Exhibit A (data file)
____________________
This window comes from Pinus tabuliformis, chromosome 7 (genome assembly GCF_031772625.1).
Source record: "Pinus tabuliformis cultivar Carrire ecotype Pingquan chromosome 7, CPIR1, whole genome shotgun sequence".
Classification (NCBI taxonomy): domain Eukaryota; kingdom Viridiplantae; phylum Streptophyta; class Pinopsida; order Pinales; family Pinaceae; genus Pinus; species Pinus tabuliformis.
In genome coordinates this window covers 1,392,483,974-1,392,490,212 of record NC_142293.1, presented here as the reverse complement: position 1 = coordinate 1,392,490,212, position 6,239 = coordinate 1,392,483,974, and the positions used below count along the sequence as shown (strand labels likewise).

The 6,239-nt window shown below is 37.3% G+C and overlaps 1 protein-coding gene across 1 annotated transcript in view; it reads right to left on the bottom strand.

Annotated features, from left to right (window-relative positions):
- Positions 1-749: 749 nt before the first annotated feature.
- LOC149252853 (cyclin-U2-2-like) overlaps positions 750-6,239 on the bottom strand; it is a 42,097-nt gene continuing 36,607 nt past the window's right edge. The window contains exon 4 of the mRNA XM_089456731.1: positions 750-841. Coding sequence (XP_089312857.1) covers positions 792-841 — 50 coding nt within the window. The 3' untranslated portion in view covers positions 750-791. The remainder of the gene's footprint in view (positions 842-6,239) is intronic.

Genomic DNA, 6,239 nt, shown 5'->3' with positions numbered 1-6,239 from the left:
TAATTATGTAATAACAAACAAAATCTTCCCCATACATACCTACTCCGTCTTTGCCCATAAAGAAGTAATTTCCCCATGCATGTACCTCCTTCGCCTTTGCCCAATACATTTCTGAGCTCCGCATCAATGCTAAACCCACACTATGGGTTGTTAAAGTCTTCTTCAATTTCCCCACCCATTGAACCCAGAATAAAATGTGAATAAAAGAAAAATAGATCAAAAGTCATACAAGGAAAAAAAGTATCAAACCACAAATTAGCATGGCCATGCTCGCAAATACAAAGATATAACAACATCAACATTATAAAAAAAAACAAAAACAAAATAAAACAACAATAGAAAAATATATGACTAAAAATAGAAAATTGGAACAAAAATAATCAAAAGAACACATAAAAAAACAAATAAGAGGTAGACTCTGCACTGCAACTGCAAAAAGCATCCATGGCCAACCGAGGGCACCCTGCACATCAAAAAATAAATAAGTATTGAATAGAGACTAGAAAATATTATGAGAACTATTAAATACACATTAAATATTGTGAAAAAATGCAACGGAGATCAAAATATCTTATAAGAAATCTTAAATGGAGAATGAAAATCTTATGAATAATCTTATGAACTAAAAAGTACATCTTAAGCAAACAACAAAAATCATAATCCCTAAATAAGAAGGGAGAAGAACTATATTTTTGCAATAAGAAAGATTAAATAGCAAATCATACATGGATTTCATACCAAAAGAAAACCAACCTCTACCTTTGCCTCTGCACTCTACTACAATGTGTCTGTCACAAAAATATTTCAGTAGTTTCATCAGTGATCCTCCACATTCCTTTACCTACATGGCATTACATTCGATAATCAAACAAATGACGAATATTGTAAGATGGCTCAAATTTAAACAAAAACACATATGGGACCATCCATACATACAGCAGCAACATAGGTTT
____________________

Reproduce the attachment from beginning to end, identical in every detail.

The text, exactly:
This window comes from Pinus tabuliformis, chromosome 7 (genome assembly GCF_031772625.1).
Source record: "Pinus tabuliformis cultivar Carrire ecotype Pingquan chromosome 7, CPIR1, whole genome shotgun sequence".
Classification (NCBI taxonomy): domain Eukaryota; kingdom Viridiplantae; phylum Streptophyta; class Pinopsida; order Pinales; family Pinaceae; genus Pinus; species Pinus tabuliformis.
In genome coordinates this window covers 1,392,483,974-1,392,490,212 of record NC_142293.1, presented here as the reverse complement: position 1 = coordinate 1,392,490,212, position 6,239 = coordinate 1,392,483,974, and the positions used below count along the sequence as shown (strand labels likewise).

The 6,239-nt window shown below is 37.3% G+C and overlaps 1 protein-coding gene across 1 annotated transcript in view; it reads right to left on the bottom strand.

Annotated features, from left to right (window-relative positions):
- Positions 1-749: 749 nt before the first annotated feature.
- LOC149252853 (cyclin-U2-2-like) overlaps positions 750-6,239 on the bottom strand; it is a 42,097-nt gene continuing 36,607 nt past the window's right edge. The window contains exon 4 of the mRNA XM_089456731.1: positions 750-841. Coding sequence (XP_089312857.1) covers positions 792-841 — 50 coding nt within the window. The 3' untranslated portion in view covers positions 750-791. The remainder of the gene's footprint in view (positions 842-6,239) is intronic.

Genomic DNA, 6,239 nt, shown 5'->3' with positions numbered 1-6,239 from the left:
TAATTATGTAATAACAAACAAAATCTTCCCCATACATACCTACTCCGTCTTTGCCCATAAAGAAGTAATTTCCCCATGCATGTACCTCCTTCGCCTTTGCCCAATACATTTCTGAGCTCCGCATCAATGCTAAACCCACACTATGGGTTGTTAAAGTCTTCTTCAATTTCCCCACCCATTGAACCCAGAATAAAATGTGAATAAAAGAAAAATAGATCAAAAGTCATACAAGGAAAAAAAGTATCAAACCACAAATTAGCATGGCCATGCTCGCAAATACAAAGATATAACAACATCAACATTATAAAAAAAAACAAAAACAAAATAAAACAACAATAGAAAAATATATGACTAAAAATAGAAAATTGGAACAAAAATAATCAAAAGAACACATAAAAAAACAAATAAGAGGTAGACTCTGCACTGCAACTGCAAAAAGCATCCATGGCCAACCGAGGGCACCCTGCACATCAAAAAATAAATAAGTATTGAATAGAGACTAGAAAATATTATGAGAACTATTAAATACACATTAAATATTGTGAAAAAATGCAACGGAGATCAAAATATCTTATAAGAAATCTTAAATGGAGAATGAAAATCTTATGAATAATCTTATGAACTAAAAAGTACATCTTAAGCAAACAACAAAAATCATAATCCCTAAATAAGAAGGGAGAAGAACTATATTTTTGCAATAAGAAAGATTAAATAGCAAATCATACATGGATTTCATACCAAAAGAAAACCAACCTCTACCTTTGCCTCTGCACTCTACTACAATGTGTCTGTCACAAAAATATTTCAGTAGTTTCATCAGTGATCCTCCACATTCCTTTACCTACATGGCATTACATTCGATAATCAAACAAATGACGAATATTGTAAGATGGCTCAAATTTAAACAAAAACACATATGGGACCATCCATACATACAGCAGCAACATAGGTTT